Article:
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US-sanctioned general set to become public face of China’s burgeoning military

HONG KONG — General Li Shangfu, who was named China’s new defense minister on Sunday, is a veteran of the People’s Liberation Army (PLA) modernization efforts — an initiative that prompted the United States to sanction him for acquiring arms from Russia.

Although his new post is seen as largely diplomatic and ceremonial within the Chinese system, Li’s appointment will be closely watched given his background, regional diplomats say.

His tenure begins as Washington pushes to restore military dialogue and communications, which deteriorated when Beijing reacted angrily to then-US House Speaker Nancy Pelosi’s visit to Taiwan in August.

Li’s history as a technocrat — he’s an aerospace engineer who worked in China’s satellite program — will help him play a key role in achieving intermediate goals of President Xi Jinping’s goals for the PLA, experts say.

“The operational and technological background of China’s next defense minister is particularly relevant given that the PLA aims to become a world-class military by 2049,” said James Char, a security researcher at Singapore’s S. Rajaratnam School of International Studies .

In 2016, Li was appointed deputy commander of the PLA’s then-new Strategic Support Force — an elite organization tasked with accelerating the development of China’s space and cyber warfare capabilities.

He was then appointed head of the equipment development department of the Central Military Commission (CMC), China’s ruling defense agency, headed by President Xi Jinping.

Russian purchases

As a director, he was named in sanctions imposed by the US State Department in September 2018 over the 2017 purchase of 10 Su-35 fighter jets and equipment related to the S-400 surface-to-air missile system from Russia’s top arms exporter, Rosoboron export.

Some security scholars note that while the sanctions are not a deal-breaker for future meetings, they add a potential complication and leverage on China’s military leadership.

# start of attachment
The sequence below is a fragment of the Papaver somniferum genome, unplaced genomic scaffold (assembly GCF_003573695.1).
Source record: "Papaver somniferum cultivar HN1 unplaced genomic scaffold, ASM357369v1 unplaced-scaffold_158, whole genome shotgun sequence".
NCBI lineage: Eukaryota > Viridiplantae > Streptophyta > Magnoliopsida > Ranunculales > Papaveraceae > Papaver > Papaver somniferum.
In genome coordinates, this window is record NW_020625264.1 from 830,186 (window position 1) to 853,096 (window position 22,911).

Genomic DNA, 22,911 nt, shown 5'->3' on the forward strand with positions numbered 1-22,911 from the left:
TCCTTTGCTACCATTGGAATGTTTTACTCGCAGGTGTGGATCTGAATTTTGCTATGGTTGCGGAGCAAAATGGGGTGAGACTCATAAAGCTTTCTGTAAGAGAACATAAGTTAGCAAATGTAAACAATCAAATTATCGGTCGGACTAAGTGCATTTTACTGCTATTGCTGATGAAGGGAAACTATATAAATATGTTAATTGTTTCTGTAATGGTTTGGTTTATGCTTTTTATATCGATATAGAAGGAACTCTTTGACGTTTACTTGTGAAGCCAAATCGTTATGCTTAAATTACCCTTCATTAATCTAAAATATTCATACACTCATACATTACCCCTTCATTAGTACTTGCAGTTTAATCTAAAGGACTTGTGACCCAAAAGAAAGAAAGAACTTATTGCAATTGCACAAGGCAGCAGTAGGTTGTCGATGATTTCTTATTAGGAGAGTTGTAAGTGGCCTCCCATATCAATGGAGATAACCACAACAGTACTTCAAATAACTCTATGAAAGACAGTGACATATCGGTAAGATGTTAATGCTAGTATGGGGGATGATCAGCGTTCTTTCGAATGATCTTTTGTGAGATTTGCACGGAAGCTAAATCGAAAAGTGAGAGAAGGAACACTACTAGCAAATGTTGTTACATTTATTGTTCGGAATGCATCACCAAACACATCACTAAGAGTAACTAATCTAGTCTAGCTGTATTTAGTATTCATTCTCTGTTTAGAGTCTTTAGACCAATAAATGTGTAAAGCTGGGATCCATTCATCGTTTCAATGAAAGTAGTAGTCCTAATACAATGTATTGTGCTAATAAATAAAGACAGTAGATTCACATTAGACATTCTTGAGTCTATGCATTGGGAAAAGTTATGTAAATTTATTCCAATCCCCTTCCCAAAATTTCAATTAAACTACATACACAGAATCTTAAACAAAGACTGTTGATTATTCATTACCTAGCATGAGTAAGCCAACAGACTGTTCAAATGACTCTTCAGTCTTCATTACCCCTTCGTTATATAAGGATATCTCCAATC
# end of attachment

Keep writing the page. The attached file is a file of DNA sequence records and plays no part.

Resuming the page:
When asked last week about Li’s imminent rise, Pentagon spokesman Lt. Col. Marty Meiners said the US military cannot comment on media reports of China’s leadership change but has made it clear that it wants to maintain communications with the PLA .

“Open communication channels can help us to manage risks, avoid misjudgments and manage competition responsibly,” said Meiners.

Oriana Skylar Mastro, a fellow at Stanford University’s Freeman Spogli Institute for International Studies, said China is likely to use the momentum for diplomatic purposes — either by presenting the sanctions as immaterial if they are overlooked, or by suggesting that Washington and not Beijing is not willing to interfere. “Engagement has always been a priority for the US, and China sees it as a concession,” Mastro said.

Li’s tenure at the Central Military Commission has highlighted his ties to Xi, who have strengthened his influence in the military.

Some scholars believe that Li has close ties to Zhang Youxia, a close military ally of Xi, whom Li replaced as head of the department.

Zhang was promoted to first vice chairman of the CMC during the October Communist Party Congress, and Li succeeded him in the ruling seven-member group of the commission.

As defense minister, Li is also likely to be closely involved in military relations in Asia, attending events such as meetings of Asian defense leaders and the informal Shangri-La dialogue on security in Singapore.

“I think he was promoted to this position because he has delivered for Xi Jinping on key areas of modernization,” said Singapore-based security analyst Alexander Neill, an adjunct fellow at the Pacific Forum think tank in Hawaii.

“This is someone who has to hold his own in front of an international audience.”

Source: Crypto News Deutsch

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